Passionfruit are warm climate plants so think tropical, sub-tropical and warm temperate. On saying that, they can survive and thrive in micro-climate pockets but if summer isn’t long enough or hot enough they won’t produce fruit.
They are hungry. Horticulturists will call them ‘gross feeders’ gotta’ love that expression. Well-composted manure and quality compost as well as controlled release fertiliser are a must.
They will tolerate full-sun through to semi-shade with the rough rule of thumb being the hotter the climate the more shade they will in-fact require.
Now, here’s the biggie, the main cause of passionfruit failure – soil and water. They need really free draining soil. Their ideal soil is a fertile sandy-loam. Too dry and they will suffer and probably survive, too wet and they will die. Quickly. A waterlogged plant can die almost overnight.
A problem can arise when you have added extra composts and manures too close to the root ball. Even if the soil is perfect the additives hold too much moisture. And if you’ve added too much of them? Likewise. Soil goes gluggy. They will not tolerate clay soil or soil that even only occasionally gets waterlogged. If you have such a situation then plant them in a decent sized mound above the clay. They are also surface rooting with fine roots so you need to keep them well mulched, personally I favour lucerne or pea-straw for these sorts of things.
The biggest problem with planting is that to generalise about how to do it correctly, beyond a couple of basics, is asking for disaster. Why? Simple: too many variables.
These include – type of soil, type of plant, type of climate, time of year.
Here’s the closest you could come to a safe generalisation about planting & then I’ll dissect a few of the points to demonstrate the hazards of generalising.
Step 1: Dig a planting hole to at least twice the pot width and slightly deeper than the pot.
(This is fine if you have a good free draining soil. If you have clay then it will kill most plants. Never dig into a clay-pan. You must plant above it and this may mean creating a planting mound and adding a clay breaker to the soil to help break-up the clay beneath your planting. Digging into a clay pan and then dropping a plant in is like putting the plant into a saucer of water. With watering & rain it will drown.)
Step 2: Carefully remove the plant from the pot, position in hole & check depth. The top of the potting mix on the plant should be sitting at the same height as the surrounding soil. Adjust hole depth if required.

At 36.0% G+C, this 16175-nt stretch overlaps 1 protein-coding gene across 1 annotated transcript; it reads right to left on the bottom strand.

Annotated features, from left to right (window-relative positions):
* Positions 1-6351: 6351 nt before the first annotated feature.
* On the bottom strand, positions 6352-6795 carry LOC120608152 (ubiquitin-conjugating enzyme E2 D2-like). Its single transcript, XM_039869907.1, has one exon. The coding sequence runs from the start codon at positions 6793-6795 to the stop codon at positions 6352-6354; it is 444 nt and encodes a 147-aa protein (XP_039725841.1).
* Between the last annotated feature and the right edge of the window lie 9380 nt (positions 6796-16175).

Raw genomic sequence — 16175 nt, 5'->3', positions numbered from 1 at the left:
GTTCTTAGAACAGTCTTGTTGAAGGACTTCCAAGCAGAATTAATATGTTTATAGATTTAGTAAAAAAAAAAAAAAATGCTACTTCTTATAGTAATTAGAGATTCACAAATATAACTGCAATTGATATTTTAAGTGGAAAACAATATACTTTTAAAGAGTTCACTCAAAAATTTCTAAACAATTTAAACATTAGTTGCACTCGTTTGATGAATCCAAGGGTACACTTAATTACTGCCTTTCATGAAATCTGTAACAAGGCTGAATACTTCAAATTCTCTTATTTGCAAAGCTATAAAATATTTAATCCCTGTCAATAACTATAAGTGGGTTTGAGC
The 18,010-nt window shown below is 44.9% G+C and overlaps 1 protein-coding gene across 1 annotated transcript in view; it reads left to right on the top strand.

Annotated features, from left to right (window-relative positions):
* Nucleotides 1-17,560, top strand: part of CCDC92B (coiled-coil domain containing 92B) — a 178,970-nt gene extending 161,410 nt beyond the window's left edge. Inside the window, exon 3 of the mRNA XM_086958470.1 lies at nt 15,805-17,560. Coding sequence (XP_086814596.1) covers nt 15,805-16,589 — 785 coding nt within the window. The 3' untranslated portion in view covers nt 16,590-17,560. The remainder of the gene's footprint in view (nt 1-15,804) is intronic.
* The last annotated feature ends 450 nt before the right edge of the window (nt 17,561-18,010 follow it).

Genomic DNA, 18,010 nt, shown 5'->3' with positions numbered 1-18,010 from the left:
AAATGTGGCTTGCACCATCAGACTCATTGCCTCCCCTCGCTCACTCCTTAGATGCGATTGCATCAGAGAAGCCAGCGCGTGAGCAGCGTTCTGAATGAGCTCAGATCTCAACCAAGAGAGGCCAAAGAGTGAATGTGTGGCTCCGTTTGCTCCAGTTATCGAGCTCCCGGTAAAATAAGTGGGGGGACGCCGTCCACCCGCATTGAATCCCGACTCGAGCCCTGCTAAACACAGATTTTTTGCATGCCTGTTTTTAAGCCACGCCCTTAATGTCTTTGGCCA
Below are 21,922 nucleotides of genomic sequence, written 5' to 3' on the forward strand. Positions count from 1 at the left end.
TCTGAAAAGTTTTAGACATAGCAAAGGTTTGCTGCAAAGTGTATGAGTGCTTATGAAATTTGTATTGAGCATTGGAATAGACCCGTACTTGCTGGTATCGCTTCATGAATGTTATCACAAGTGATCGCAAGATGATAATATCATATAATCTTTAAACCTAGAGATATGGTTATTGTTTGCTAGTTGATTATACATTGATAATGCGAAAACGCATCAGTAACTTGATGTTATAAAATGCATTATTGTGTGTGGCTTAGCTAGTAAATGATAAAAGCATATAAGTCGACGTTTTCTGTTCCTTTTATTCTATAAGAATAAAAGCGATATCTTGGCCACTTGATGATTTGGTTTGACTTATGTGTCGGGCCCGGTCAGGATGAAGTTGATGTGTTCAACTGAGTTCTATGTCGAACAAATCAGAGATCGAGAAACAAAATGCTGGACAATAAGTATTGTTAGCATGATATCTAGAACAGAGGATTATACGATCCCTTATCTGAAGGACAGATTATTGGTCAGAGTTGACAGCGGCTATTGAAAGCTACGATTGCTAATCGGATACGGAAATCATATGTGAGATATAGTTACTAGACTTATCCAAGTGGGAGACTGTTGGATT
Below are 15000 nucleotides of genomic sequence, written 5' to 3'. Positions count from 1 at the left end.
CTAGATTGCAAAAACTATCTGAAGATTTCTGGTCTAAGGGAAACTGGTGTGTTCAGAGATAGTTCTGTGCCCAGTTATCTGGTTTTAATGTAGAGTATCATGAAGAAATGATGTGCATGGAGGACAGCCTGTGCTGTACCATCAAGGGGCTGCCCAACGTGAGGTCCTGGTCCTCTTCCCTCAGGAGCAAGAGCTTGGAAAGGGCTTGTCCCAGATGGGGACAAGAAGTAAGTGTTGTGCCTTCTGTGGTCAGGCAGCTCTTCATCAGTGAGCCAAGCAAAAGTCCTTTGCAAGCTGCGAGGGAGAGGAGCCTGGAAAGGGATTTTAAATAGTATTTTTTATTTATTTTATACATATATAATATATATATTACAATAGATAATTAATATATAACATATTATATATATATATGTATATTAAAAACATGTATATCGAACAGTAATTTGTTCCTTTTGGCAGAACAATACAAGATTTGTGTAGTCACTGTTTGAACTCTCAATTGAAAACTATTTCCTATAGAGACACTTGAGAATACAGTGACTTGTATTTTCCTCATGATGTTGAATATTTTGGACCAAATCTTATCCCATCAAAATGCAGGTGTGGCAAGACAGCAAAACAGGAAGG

(Tick, tick, tick.)
Step 3: Improve the soil that will go back into the hole by adding compost or manure and fertiliser.
(This is the most risky area of generalisation… Any compost or manure added must be very well broken down or composted. ‘Well rotted’ in old gardeners' lingo.)
Step 4: Backfill the hole with the improved mix. Create a watering wall ‘dam’ around the perimeter of the hole. Spread fertiliser on the surface. Water well.
(Tick, tick, tick.)
Step 5: Stake plant if required.
(Staking must use at least 2 stakes and be done so as to avoid the root ball. When tying the tree/shrub it should still be allowed a little movement in all directions to allow ‘reaction wood’ to develop. This wood is the equivalent of tree muscles that help it resist falling over or snapping in prevailing winds.)
Step 6: Apply mulch around the area, water well and you’re done.
(Make sure mulch is at least 40 to 50mm thick and clear of the trunk by at least 50mm. Any fertiliser spread should be suitable for both the plant and for use when planting.)
Fresh manures and composts that aren’t reduced to fine 'crumbs' should never be used. There is too much risk of them scorching or continuing to break down in the soil and introducing all manner of fungal disorders or turning soil anaerobic, that is, free from oxygen and smelly.
Likewise any fertiliser – it must be suitable for use at planting time & suitable for the plant variety.
My personal favourite is Scotts Osmocote Plus Organics. I have never had a bad outcome with any of it.